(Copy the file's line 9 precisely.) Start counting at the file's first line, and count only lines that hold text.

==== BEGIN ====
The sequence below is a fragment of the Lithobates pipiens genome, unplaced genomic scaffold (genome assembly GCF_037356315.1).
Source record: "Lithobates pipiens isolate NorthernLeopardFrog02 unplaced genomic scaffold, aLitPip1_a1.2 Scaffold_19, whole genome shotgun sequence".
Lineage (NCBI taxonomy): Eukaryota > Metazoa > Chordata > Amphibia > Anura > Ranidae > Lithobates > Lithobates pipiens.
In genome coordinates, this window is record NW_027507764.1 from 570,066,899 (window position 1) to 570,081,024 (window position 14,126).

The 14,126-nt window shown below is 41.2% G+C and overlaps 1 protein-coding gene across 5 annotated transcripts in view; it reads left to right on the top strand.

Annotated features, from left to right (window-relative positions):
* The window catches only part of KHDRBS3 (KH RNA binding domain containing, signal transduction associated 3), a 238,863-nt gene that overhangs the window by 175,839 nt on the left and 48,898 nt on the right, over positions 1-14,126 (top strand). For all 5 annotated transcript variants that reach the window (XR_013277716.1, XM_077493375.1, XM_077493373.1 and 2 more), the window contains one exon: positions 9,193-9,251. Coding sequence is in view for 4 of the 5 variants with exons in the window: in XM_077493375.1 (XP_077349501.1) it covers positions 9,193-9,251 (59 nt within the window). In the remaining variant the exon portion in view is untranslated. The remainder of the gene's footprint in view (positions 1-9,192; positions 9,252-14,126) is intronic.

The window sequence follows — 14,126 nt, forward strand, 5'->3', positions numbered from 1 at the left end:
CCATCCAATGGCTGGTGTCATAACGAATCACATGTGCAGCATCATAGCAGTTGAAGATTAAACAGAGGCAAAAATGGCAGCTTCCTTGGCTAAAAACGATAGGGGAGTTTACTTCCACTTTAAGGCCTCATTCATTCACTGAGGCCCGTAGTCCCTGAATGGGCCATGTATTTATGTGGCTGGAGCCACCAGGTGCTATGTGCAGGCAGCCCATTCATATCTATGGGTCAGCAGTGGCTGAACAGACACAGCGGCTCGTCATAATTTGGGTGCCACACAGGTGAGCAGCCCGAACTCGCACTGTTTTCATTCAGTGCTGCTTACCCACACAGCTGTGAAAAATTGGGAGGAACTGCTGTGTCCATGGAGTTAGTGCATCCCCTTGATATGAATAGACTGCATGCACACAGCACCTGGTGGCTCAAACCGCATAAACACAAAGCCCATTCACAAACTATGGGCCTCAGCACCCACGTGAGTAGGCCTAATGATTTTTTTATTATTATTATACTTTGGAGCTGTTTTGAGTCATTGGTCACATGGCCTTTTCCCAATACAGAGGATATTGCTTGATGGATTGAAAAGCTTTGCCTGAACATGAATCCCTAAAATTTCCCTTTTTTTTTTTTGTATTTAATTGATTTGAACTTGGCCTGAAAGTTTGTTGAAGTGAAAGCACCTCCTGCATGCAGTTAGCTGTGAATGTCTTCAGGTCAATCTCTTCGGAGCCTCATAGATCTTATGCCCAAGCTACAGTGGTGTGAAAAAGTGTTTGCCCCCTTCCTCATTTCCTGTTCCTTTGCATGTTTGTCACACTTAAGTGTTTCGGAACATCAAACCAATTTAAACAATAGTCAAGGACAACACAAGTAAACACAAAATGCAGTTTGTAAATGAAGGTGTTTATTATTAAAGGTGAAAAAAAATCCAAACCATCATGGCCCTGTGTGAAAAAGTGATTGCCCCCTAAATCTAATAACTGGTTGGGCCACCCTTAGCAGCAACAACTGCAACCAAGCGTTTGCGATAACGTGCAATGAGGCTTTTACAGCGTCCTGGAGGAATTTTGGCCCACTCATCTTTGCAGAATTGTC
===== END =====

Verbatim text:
CCATCCAATGGCTGGTGTCATAACGAATCACATGTGCAGCATCATAGCAGTTGAAGATTAAACAGAGGCAAAAATGGCAGCTTCCTTGGCTAAAAACGATAGGGGAGTTTACTTCCACTTTAAGGCCTCATTCATTCACTGAGGCCCGTAGTCCCTGAATGGGCCATGTATTTATGTGGCTGGAGCCACCAGGTGCTATGTGCAGGCAGCCCATTCATATCTATGGGTCAGCAGTGGCTGAACAGACACAGCGGCTCGTCATAATTTGGGTGCCACACAGGTGAGCAGCCCGAACTCGCACTGTTTTCATTCAGTGCTGCTTACCCACACAGCTGTGAAAAATTGGGAGGAACTGCTGTGTCCATGGAGTTAGTGCATCCCCTTGATATGAATAGACTGCATGCACACAGCACCTGGTGGCTCAAACCGCATAAACACAAAGCCCATTCACAAACTATGGGCCTCAGCACCCACGTGAGTAGGCCTAATGATTTTTTTATTATTATTATACTTTGGAGCTGTTTTGAGTCATTGGTCACATGGCCTTTTCCCAATACAGAGGATATTGCTTGATGGATTGAAAAGCTTTGCCTGAACATGAATCCCTAAAATTTCCCTTTTTTTTTTTTGTATTTAATTGATTTGAACTTGGCCTGAAAGTTTGTTGAAGTGAAAGCACCTCCTGCATGCAGTTAGCTGTGAATGTCTTCAGGTCAATCTCTTCGGAGCCTCATAGATCTTATGCCCAAGCTACAGTGGTGTGAAAAAGTGTTTGCCCCCTTCCTCATTTCCTGTTCCTTTGCATGTTTGTCACACTTAAGTGTTTCGGAACATCAAACCAATTTAAACAATAGTCAAGGACAACACAAGTAAACACAAAATGCAGTTTGTAAATGAAGGTGTTTATTATTAAAGGTGAAAAAAAATCCAAACCATCATGGCCCTGTGTGAAAAAGTGATTGCCCCCTAAATCTAATAACTGGTTGGGCCACCCTTAGCAGCAACAACTGCAACCAAGCGTTTGCGATAACGTGCAATGAGGCTTTTACAGCGTCCTGGAGGAATTTTGGCCCACTCATCTTTGCAGAATTGTC